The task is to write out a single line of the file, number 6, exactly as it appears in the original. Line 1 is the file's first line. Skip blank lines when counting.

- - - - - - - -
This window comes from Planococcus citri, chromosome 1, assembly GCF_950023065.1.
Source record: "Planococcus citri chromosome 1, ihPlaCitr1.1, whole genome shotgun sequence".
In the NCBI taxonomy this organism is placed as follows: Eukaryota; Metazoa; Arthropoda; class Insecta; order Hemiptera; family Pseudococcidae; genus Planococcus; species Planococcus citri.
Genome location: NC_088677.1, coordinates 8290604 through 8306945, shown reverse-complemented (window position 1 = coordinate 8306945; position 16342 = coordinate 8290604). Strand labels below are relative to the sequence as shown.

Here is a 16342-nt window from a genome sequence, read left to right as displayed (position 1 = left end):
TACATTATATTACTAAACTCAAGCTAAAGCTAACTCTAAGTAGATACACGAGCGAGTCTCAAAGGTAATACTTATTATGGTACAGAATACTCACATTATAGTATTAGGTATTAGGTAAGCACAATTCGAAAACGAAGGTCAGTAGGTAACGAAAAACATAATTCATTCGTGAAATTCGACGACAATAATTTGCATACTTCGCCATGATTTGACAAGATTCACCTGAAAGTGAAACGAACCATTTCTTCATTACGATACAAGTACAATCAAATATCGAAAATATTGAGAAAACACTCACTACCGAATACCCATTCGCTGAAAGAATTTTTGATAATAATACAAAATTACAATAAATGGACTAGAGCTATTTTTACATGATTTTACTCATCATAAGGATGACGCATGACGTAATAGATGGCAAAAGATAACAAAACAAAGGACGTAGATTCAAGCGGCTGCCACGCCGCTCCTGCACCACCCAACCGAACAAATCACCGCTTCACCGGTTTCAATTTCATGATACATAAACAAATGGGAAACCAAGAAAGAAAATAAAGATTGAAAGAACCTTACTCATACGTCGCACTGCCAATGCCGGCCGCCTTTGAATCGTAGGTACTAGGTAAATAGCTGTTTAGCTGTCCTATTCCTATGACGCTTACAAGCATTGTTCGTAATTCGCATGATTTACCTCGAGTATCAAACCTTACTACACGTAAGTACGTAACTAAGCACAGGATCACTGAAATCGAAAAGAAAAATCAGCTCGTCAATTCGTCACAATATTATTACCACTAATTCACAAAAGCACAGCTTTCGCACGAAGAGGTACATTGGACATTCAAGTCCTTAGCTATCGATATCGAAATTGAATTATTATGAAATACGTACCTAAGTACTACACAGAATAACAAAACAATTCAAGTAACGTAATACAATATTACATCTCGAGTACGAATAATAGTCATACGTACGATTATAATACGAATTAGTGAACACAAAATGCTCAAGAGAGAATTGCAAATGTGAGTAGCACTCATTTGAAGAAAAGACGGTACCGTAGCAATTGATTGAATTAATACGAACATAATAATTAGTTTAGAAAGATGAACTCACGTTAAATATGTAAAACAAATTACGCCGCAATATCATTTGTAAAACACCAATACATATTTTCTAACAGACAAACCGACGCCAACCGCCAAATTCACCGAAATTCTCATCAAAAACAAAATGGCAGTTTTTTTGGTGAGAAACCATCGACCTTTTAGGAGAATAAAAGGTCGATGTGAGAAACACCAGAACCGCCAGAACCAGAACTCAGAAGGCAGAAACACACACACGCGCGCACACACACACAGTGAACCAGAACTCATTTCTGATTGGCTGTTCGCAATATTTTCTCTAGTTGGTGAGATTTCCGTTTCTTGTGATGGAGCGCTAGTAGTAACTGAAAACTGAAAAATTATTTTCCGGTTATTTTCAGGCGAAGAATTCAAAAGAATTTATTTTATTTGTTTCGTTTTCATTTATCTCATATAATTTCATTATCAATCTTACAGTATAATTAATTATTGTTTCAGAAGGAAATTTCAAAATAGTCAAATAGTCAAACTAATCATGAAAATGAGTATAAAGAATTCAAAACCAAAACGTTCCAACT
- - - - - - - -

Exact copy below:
TACATTATATTACTAAACTCAAGCTAAAGCTAACTCTAAGTAGATACACGAGCGAGTCTCAAAGGTAATACTTATTATGGTACAGAATACTCACATTATAGTATTAGGTATTAGGTAAGCACAATTCGAAAACGAAGGTCAGTAGGTAACGAAAAACATAATTCATTCGTGAAATTCGACGACAATAATTTGCATACTTCGCCATGATTTGACAAGATTCACCTGAAAGTGAAACGAACCATTTCTTCATTACGATACAAGTACAATCAAATATCGAAAATATTGAGAAAACACTCACTACCGAATACCCATTCGCTGAAAGAATTTTTGATAATAATACAAAATTACAATAAATGGACTAGAGCTATTTTTACATGATTTTACTCATCATAAGGATGACGCATGACGTAATAGATGGCAAAAGATAACAAAACAAAGGACGTAGATTCAAGCGGCTGCCACGCCGCTCCTGCACCACCCAACCGAACAAATCACCGCTTCACCGGTTTCAATTTCATGATACATAAACAAATGGGAAACCAAGAAAGAAAATAAAGATTGAAAGAACCTTACTCATACGTCGCACTGCCAATGCCGGCCGCCTTTGAATCGTAGGTACTAGGTAAATAGCTGTTTAGCTGTCCTATTCCTATGACGCTTACAAGCATTGTTCGTAATTCGCATGATTTACCTCGAGTATCAAACCTTACTACACGTAAGTACGTAACTAAGCACAGGATCACTGAAATCGAAAAGAAAAATCAGCTCGTCAATTCGTCACAATATTATTACCACTAATTCACAAAAGCACAGCTTTCGCACGAAGAGGTACATTGGACATTCAAGTCCTTAGCTATCGATATCGAAATTGAATTATTATGAAATACGTACCTAAGTACTACACAGAATAACAAAACAATTCAAGTAACGTAATACAATATTACATCTCGAGTACGAATAATAGTCATACGTACGATTATAATACGAATTAGTGAACACAAAATGCTCAAGAGAGAATTGCAAATGTGAGTAGCACTCATTTGAAGAAAAGACGGTACCGTAGCAATTGATTGAATTAATACGAACATAATAATTAGTTTAGAAAGATGAACTCACGTTAAATATGTAAAACAAATTACGCCGCAATATCATTTGTAAAACACCAATACATATTTTCTAACAGACAAACCGACGCCAACCGCCAAATTCACCGAAATTCTCATCAAAAACAAAATGGCAGTTTTTTTGGTGAGAAACCATCGACCTTTTAGGAGAATAAAAGGTCGATGTGAGAAACACCAGAACCGCCAGAACCAGAACTCAGAAGGCAGAAACACACACACGCGCGCACACACACACAGTGAACCAGAACTCATTTCTGATTGGCTGTTCGCAATATTTTCTCTAGTTGGTGAGATTTCCGTTTCTTGTGATGGAGCGCTAGTAGTAACTGAAAACTGAAAAATTATTTTCCGGTTATTTTCAGGCGAAGAATTCAAAAGAATTTATTTTATTTGTTTCGTTTTCATTTATCTCATATAATTTCATTATCAATCTTACAGTATAATTAATTATTGTTTCAGAAGGAAATTTCAAAATAGTCAAATAGTCAAACTAATCATGAAAATGAGTATAAAGAATTCAAAACCAAAACGTTCCAACT